When Suzanne Berger arrived at MIT, in 1968, the United States was in the middle of a three-decade-long economic expansion. Much of that growth occurred because so many Americans spent their time making things: about a quarter of the country’s jobs were in the manufacturing sector. This manufacturing-based prosperity seemed a simple fact of life to Berger—and as a newly hired assistant professor of political science who studied the views of French peasants, she did not devote much thought to it.
Much has changed since then. Fewer than 10 percent of employed Americans now work in manufacturing. And Berger, unlikely as it might have seemed in 1968, has become one of the world’s leading authorities on manufacturing in the United States. She has conducted extensive research on globalization and industrial activity, served as a key member of MIT research groups studying those subjects since the 1980s, and written influential texts such as the 2006 book How We Compete.
Indeed, Berger may be the best-known social scientist asserting that a renewal of American manufacturing is not just desirable but possible, if only we can learn more about how technological innovations fuel productivity. In Berger’s view, although laboratory research continues to thrive in the United States, too often it remains untapped commercially. And she disagrees strongly with those who insist that U.S. manufacturing is in a state of irreversible decline and that labor costs will force many remaining factories and production jobs to move to developing countries.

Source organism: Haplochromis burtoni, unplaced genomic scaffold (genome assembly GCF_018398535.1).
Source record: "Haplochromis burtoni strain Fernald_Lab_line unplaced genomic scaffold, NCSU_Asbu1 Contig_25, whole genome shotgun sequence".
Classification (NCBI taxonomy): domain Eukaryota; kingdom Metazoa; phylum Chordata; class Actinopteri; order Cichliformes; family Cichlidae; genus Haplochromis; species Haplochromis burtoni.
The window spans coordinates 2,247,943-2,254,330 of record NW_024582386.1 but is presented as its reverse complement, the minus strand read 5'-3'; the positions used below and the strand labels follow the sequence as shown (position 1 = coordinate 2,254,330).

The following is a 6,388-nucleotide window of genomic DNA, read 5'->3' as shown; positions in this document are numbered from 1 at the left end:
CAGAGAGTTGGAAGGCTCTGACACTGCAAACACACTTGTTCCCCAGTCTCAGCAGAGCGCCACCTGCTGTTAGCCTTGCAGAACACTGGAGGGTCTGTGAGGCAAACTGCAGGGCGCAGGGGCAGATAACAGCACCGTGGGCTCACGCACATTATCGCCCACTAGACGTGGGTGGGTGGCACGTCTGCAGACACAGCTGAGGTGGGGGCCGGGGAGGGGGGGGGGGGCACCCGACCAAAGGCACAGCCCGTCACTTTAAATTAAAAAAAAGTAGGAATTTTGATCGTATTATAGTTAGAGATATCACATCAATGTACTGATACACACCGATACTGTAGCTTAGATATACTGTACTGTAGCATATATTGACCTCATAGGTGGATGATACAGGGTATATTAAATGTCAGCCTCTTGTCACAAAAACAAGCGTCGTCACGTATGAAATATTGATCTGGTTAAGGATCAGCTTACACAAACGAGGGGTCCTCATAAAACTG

“I don’t buy the argument that manufacturing is a sunset activity destined to disappear in countries with high wages and well-educated populations,” she says. “There is no inevitability about it. It is possible to do profitable manufacturing in the United States. This is not just a vestigial activity but a vibrant activity.”